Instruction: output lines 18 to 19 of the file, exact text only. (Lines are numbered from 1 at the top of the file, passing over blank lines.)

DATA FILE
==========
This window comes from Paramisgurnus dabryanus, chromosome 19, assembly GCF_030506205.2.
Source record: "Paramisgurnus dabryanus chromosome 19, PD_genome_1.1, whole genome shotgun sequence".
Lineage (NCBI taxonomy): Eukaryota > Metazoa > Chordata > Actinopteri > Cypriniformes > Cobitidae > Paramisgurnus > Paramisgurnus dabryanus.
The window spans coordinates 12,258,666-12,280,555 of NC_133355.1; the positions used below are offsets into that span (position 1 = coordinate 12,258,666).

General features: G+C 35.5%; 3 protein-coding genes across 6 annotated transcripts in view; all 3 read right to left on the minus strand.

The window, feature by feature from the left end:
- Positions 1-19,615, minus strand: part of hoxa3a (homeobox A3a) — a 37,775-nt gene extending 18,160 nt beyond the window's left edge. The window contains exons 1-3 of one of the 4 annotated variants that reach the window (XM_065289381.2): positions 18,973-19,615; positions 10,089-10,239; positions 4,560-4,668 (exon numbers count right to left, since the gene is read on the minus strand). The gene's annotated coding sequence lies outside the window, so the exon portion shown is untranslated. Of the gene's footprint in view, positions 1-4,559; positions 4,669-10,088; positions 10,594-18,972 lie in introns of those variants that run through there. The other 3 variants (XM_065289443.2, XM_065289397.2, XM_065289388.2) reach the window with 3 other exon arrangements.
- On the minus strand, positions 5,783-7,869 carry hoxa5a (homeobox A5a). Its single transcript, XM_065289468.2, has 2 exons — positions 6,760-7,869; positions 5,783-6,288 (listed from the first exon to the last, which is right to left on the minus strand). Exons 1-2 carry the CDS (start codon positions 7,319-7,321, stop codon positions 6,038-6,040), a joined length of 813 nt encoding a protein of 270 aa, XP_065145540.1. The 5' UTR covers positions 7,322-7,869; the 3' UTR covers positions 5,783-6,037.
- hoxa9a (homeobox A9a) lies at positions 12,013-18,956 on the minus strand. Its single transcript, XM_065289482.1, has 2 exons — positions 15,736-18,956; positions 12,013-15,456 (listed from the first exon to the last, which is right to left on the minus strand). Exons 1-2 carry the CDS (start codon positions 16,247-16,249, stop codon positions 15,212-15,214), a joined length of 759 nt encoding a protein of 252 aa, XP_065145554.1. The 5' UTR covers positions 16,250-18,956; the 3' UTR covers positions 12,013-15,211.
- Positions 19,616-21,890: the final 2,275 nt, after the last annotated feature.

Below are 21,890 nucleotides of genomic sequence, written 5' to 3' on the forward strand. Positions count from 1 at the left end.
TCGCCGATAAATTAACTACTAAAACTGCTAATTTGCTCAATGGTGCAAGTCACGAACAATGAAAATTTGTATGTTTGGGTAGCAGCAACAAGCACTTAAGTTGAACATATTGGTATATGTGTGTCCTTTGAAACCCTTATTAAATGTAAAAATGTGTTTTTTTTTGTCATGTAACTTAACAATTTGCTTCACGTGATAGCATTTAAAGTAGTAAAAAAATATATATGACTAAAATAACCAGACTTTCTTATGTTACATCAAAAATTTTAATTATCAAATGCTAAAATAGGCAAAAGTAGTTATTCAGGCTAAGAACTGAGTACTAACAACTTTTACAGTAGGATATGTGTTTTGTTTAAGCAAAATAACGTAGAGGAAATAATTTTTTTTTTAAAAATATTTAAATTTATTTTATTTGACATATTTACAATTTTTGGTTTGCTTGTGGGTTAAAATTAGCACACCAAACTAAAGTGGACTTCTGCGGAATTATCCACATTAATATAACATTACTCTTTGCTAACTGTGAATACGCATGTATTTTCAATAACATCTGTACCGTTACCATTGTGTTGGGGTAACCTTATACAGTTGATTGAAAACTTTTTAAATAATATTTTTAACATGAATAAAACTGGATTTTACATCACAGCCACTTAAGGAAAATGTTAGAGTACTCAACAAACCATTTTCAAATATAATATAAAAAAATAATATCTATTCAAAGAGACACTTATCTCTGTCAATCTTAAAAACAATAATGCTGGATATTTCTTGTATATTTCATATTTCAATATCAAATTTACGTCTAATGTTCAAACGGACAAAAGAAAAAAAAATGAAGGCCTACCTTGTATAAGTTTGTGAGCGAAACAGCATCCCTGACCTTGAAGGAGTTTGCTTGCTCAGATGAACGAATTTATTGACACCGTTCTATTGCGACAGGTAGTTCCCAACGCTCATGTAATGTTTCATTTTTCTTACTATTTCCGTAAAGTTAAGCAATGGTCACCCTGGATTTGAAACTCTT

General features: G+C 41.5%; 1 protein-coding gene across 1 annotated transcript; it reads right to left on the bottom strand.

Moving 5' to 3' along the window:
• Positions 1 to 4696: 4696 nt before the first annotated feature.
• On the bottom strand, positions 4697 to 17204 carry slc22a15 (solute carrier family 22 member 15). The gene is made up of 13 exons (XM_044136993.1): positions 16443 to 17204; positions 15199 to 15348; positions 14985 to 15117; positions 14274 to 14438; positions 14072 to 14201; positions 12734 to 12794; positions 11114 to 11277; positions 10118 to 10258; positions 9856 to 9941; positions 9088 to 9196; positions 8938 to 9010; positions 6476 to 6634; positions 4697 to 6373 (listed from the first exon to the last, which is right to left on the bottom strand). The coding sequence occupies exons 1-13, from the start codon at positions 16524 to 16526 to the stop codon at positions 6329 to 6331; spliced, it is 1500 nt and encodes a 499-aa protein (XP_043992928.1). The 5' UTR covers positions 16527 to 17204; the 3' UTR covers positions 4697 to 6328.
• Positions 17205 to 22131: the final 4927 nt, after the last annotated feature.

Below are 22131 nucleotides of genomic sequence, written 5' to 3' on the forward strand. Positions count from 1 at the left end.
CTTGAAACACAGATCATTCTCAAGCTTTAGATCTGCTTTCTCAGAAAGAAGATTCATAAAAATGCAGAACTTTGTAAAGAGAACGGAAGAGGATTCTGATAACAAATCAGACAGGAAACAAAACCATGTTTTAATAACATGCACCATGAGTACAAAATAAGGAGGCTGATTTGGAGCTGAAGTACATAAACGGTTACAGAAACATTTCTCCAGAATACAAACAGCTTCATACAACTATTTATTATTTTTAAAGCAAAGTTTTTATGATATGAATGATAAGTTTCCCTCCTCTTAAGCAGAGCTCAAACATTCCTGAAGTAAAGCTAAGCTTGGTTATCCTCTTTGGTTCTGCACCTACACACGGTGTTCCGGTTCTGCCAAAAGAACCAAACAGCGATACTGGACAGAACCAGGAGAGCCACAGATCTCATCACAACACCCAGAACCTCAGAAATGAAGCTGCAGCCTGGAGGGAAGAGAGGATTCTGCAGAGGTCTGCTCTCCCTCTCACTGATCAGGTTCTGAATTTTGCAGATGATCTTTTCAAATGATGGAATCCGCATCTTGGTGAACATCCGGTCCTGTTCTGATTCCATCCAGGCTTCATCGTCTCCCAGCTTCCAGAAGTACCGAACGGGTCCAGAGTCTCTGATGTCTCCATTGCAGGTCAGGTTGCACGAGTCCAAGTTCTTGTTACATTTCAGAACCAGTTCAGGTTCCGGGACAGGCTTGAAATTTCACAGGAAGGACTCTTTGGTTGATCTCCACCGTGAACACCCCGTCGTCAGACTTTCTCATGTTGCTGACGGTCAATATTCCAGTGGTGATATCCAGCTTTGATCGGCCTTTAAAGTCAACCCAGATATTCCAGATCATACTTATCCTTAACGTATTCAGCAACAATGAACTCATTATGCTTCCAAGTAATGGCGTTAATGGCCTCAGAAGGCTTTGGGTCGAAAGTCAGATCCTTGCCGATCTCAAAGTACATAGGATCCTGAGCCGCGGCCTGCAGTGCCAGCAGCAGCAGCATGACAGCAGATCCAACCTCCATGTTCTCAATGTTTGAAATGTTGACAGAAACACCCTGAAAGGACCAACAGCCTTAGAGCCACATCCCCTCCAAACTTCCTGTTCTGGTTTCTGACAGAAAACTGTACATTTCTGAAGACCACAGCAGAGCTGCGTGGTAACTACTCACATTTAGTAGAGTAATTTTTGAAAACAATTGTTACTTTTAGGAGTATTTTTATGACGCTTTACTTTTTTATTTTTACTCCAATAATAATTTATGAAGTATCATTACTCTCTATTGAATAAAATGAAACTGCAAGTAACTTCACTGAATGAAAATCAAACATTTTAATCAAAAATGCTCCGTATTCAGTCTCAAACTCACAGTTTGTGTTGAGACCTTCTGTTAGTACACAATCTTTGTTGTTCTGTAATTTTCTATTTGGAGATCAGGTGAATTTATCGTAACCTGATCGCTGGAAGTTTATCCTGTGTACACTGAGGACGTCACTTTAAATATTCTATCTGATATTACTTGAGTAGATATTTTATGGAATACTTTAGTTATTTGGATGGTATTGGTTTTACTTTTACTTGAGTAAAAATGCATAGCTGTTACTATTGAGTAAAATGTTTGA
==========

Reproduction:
Below are 22131 nucleotides of genomic sequence, written 5' to 3' on the forward strand. Positions count from 1 at the left end.
CTTGAAACACAGATCATTCTCAAGCTTTAGATCTGCTTTCTCAGAAAGAAGATTCATAAAAATGCAGAACTTTGTAAAGAGAACGGAAGAGGATTCTGATAACAAATCAGACAGGAAACAAAACCATGTTTTAATAACATGCACCATGAGTACAAAATAAGGAGGCTGATTTGGAGCTGAAGTACATAAACGGTTACAGAAACATTTCTCCAGAATACAAACAGCTTCATACAACTATTTATTATTTTTAAAGCAAAGTTTTTATGATATGAATGATAAGTTTCCCTCCTCTTAAGCAGAGCTCAAACATTCCTGAAGTAAAGCTAAGCTTGGTTATCCTCTTTGGTTCTGCACCTACACACGGTGTTCCGGTTCTGCCAAAAGAACCAAACAGCGATACTGGACAGAACCAGGAGAGCCACAGATCTCATCACAACACCCAGAACCTCAGAAATGAAGCTGCAGCCTGGAGGGAAGAGAGGATTCTGCAGAGGTCTGCTCTCCCTCTCACTGATCAGGTTCTGAATTTTGCAGATGATCTTTTCAAATGATGGAATCCGCATCTTGGTGAACATCCGGTCCTGTTCTGATTCCATCCAGGCTTCATCGTCTCCCAGCTTCCAGAAGTACCGAACGGGTCCAGAGTCTCTGATGTCTCCATTGCAGGTCAGGTTGCACGAGTCCAAGTTCTTGTTACATTTCAGAACCAGTTCAGGTTCCGGGACAGGCTTGAAATTTCACAGGAAGGACTCTTTGGTTGATCTCCACCGTGAACACCCCGTCGTCAGACTTTCTCATGTTGCTGACGGTCAATATTCCAGTGGTGATATCCAGCTTTGATCGGCCTTTAAAGTCAACCCAGATATTCCAGATCATACTTATCCTTAACGTATTCAGCAACAATGAACTCATTATGCTTCCAAGTAATGGCGTTAATGGCCTCAGAAGGCTTTGGGTCGAAAGTCAGATCCTTGCCGATCTCAAAGTACATAGGATCCTGAGCCGCGGCCTGCAGTGCCAGCAGCAGCAGCATGACAGCAGATCCAACCTCCATGTTCTCAATGTTTGAAATGTTGACAGAAACACCCTGAAAGGACCAACAGCCTTAGAGCCACATCCCCTCCAAACTTCCTGTTCTGGTTTCTGACAGAAAACTGTACATTTCTGAAGACCACAGCAGAGCTGCGTGGTAACTACTCACATTTAGTAGAGTAATTTTTGAAAACAATTGTTACTTTTAGGAGTATTTTTATGACGCTTTACTTTTTTATTTTTACTCCAATAATAATTTATGAAGTATCATTACTCTCTATTGAATAAAATGAAACTGCAAGTAACTTCACTGAATGAAAATCAAACATTTTAATCAAAAATGCTCCGTATTCAGTCTCAAACTCACAGTTTGTGTTGAGACCTTCTGTTAGTACACAATCTTTGTTGTTCTGTAATTTTCTATTTGGAGATCAGGTGAATTTATCGTAACCTGATCGCTGGAAGTTTATCCTGTGTACACTGAGGACGTCACTTTAAATATTCTATCTGATATTACTTGAGTAGATATTTTATGGAATACTTTAGTTATTTGGATGGTATTGGTTTTACTTTTACTTGAGTAAAAATGCATAGCTGTTACTATTGAGTAAAATGTTTGA